The output of the gate is taken at the collector of the bottom transistor(say T4). When T4 is ON, output is LOW. When T4 is OFF, output is HIGH. When T4 is OFF, one way of looking is that the output terminal is connected to diode cathode. Agree?
    Now, a pull up resistor is connected between gate output and +5V. Gate output is nothing but the cathode of diode. So the resistor sees 3.3V on one end and 5V one the other. Why do we see 5V at the output?
     
    Last edited by a moderator: May 4, 2017
  14. Jun 9, 2009 #13

    vk6kro

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    That link doesn't work here.

    With the original circuit you asked about, I have given you an explanation:

    The first transistor is initially behaving like a diode. If you test a NPN transistor's collector base junction, it conducts when the base is made positive relative to the collector or the emitter.

    So, there is a base resistor feeding a diode feeding the base of the second transistor, which will turn on as a result.

    If you ground the input, the first transistor behaves like two diodes, one of which is grounded and takes all the bias current to ground and another diode which is now reverse biassed and carries no current at all. This is because the first diode's anode (the base of the transistor) is now 0.6 volts above ground but the collector has to be two diode voltages above ground before it will conduct (because two diode junctions follow it.)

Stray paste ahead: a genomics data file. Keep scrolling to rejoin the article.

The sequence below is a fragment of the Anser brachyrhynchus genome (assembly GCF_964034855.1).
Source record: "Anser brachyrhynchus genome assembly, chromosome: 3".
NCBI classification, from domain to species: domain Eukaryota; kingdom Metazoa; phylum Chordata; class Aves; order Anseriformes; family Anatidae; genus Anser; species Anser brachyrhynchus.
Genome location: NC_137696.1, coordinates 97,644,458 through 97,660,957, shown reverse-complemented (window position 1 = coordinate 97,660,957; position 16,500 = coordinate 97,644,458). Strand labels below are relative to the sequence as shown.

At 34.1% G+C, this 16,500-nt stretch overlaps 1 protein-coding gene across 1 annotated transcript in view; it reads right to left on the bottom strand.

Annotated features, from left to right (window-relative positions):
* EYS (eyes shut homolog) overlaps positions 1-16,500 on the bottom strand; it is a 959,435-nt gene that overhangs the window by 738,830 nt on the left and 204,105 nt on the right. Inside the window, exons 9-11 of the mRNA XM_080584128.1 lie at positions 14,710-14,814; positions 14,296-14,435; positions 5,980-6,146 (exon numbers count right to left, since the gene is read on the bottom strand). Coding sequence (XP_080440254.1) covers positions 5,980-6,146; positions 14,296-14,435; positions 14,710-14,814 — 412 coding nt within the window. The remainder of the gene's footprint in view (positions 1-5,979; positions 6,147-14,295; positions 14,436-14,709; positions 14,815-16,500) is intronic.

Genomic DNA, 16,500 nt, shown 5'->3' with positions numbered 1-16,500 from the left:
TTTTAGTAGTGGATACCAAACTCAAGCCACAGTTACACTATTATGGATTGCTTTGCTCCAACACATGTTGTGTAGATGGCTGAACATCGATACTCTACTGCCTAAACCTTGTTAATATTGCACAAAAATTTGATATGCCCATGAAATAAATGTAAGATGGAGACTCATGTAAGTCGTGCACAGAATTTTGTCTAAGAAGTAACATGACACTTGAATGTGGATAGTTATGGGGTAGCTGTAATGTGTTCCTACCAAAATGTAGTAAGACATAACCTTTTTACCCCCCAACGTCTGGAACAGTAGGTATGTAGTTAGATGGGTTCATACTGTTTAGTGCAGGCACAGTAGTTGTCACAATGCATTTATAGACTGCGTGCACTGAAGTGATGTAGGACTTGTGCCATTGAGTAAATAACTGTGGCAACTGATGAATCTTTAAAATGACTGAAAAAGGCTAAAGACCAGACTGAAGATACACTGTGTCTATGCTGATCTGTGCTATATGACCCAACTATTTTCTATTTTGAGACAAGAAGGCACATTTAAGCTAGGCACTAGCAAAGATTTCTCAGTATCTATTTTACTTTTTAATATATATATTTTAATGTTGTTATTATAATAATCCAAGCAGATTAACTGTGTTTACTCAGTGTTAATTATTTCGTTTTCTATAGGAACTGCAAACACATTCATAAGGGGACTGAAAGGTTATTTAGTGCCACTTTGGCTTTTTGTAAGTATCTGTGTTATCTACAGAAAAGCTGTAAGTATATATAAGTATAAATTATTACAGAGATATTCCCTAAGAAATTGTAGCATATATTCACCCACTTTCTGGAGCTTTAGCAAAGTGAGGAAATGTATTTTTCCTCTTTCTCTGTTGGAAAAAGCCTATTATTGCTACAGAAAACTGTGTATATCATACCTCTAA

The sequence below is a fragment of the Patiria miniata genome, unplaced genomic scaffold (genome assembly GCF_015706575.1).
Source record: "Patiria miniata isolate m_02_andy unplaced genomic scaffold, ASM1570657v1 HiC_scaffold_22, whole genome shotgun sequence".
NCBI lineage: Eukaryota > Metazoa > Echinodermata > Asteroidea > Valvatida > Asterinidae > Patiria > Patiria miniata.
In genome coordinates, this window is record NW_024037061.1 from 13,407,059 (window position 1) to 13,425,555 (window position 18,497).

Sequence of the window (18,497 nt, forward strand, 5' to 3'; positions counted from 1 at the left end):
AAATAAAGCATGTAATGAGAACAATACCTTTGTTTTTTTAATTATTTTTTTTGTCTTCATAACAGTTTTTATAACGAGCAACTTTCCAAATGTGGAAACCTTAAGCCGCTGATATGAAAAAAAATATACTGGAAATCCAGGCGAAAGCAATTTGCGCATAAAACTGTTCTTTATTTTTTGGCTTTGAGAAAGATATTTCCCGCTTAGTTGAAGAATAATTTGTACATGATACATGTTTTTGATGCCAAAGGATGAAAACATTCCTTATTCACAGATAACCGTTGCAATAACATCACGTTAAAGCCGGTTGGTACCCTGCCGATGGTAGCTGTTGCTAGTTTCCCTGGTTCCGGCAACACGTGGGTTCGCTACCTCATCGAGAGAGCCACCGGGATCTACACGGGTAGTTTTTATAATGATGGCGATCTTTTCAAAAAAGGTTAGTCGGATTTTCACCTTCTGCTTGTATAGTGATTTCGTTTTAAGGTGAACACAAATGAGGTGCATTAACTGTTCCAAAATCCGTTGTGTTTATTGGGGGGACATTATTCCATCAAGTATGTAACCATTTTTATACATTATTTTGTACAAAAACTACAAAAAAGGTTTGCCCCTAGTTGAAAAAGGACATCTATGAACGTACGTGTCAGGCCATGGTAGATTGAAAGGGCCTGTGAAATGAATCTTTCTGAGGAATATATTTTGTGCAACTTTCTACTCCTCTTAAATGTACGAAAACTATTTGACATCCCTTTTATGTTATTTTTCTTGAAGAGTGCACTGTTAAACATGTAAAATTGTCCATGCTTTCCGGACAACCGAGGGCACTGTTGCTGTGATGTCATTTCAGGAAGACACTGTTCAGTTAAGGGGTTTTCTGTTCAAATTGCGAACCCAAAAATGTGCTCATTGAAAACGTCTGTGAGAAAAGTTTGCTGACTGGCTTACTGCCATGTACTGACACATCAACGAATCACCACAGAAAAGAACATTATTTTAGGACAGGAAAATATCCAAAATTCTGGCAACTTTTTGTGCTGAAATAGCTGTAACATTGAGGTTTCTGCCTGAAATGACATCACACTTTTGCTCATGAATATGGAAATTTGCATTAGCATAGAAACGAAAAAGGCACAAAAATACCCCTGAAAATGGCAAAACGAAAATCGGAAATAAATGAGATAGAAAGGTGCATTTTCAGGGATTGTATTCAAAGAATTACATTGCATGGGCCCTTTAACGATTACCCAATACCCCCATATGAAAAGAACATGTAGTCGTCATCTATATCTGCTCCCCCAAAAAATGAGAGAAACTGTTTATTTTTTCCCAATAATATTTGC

So, the second transistor can't turn on when there isn't enough voltage to turn it on.
     
  15. Jun 9, 2009 #14

    vk6kro

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    See attached picture. Is this the one you are talking about?

    Incidentally, the output of TTL is never 5 volts. It is more like 3.5.
     

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  16. Jun 9, 2009 #15
    Only the TTL totem pole output has a 3.5 v output for high state. The open collector output with a pullup has a 5 volt output (@ no current).
     
  17. Jun 9, 2009 #16

    vk6kro

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    Thanks Bob.

    I forgot about the open collector TTLs.